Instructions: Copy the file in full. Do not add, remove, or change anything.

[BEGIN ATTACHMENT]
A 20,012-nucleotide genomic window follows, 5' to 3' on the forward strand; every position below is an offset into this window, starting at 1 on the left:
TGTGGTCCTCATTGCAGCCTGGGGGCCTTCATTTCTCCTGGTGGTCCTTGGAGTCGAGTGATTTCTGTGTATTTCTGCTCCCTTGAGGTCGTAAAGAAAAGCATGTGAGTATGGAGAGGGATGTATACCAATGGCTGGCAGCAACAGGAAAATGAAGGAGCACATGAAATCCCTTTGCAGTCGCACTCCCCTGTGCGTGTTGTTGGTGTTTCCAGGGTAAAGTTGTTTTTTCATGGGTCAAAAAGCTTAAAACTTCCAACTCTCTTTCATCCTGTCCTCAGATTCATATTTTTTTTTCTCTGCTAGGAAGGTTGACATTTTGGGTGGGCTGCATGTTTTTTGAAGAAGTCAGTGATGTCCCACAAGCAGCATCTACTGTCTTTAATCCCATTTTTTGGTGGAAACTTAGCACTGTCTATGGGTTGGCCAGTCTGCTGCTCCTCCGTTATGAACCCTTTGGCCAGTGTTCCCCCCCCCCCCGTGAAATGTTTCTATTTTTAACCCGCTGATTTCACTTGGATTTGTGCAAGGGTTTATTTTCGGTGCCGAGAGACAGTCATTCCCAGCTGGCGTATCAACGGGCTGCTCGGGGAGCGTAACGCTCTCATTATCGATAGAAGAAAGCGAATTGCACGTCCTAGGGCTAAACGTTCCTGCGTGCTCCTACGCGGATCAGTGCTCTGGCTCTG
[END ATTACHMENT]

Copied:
A 20,012-nucleotide genomic window follows, 5' to 3' on the forward strand; every position below is an offset into this window, starting at 1 on the left:
TGTGGTCCTCATTGCAGCCTGGGGGCCTTCATTTCTCCTGGTGGTCCTTGGAGTCGAGTGATTTCTGTGTATTTCTGCTCCCTTGAGGTCGTAAAGAAAAGCATGTGAGTATGGAGAGGGATGTATACCAATGGCTGGCAGCAACAGGAAAATGAAGGAGCACATGAAATCCCTTTGCAGTCGCACTCCCCTGTGCGTGTTGTTGGTGTTTCCAGGGTAAAGTTGTTTTTTCATGGGTCAAAAAGCTTAAAACTTCCAACTCTCTTTCATCCTGTCCTCAGATTCATATTTTTTTTTCTCTGCTAGGAAGGTTGACATTTTGGGTGGGCTGCATGTTTTTTGAAGAAGTCAGTGATGTCCCACAAGCAGCATCTACTGTCTTTAATCCCATTTTTTGGTGGAAACTTAGCACTGTCTATGGGTTGGCCAGTCTGCTGCTCCTCCGTTATGAACCCTTTGGCCAGTGTTCCCCCCCCCCCCGTGAAATGTTTCTATTTTTAACCCGCTGATTTCACTTGGATTTGTGCAAGGGTTTATTTTCGGTGCCGAGAGACAGTCATTCCCAGCTGGCGTATCAACGGGCTGCTCGGGGAGCGTAACGCTCTCATTATCGATAGAAGAAAGCGAATTGCACGTCCTAGGGCTAAACGTTCCTGCGTGCTCCTACGCGGATCAGTGCTCTGGCTCTG